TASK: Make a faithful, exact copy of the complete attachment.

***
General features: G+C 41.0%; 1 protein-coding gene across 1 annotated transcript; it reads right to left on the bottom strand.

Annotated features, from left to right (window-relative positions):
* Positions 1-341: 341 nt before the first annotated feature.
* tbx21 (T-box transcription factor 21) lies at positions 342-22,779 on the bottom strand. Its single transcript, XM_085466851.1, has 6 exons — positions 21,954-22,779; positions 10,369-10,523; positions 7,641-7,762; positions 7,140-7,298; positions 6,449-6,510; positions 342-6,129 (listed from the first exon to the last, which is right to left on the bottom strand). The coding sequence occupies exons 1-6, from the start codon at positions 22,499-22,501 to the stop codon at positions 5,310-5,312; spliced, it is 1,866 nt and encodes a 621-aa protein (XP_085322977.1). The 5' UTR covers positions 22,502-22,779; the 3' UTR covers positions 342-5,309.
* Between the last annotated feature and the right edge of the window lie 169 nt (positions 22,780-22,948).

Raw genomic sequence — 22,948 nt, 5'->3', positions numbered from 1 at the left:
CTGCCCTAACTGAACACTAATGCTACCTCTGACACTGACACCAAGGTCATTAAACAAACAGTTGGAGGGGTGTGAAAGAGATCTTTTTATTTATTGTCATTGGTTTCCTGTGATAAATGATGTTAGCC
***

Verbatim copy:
General features: G+C 41.0%; 1 protein-coding gene across 1 annotated transcript; it reads right to left on the bottom strand.

Annotated features, from left to right (window-relative positions):
* Positions 1-341: 341 nt before the first annotated feature.
* tbx21 (T-box transcription factor 21) lies at positions 342-22,779 on the bottom strand. Its single transcript, XM_085466851.1, has 6 exons — positions 21,954-22,779; positions 10,369-10,523; positions 7,641-7,762; positions 7,140-7,298; positions 6,449-6,510; positions 342-6,129 (listed from the first exon to the last, which is right to left on the bottom strand). The coding sequence occupies exons 1-6, from the start codon at positions 22,499-22,501 to the stop codon at positions 5,310-5,312; spliced, it is 1,866 nt and encodes a 621-aa protein (XP_085322977.1). The 5' UTR covers positions 22,502-22,779; the 3' UTR covers positions 342-5,309.
* Between the last annotated feature and the right edge of the window lie 169 nt (positions 22,780-22,948).

Raw genomic sequence — 22,948 nt, 5'->3', positions numbered from 1 at the left:
CTGCCCTAACTGAACACTAATGCTACCTCTGACACTGACACCAAGGTCATTAAACAAACAGTTGGAGGGGTGTGAAAGAGATCTTTTTATTTATTGTCATTGGTTTCCTGTGATAAATGATGTTAGCC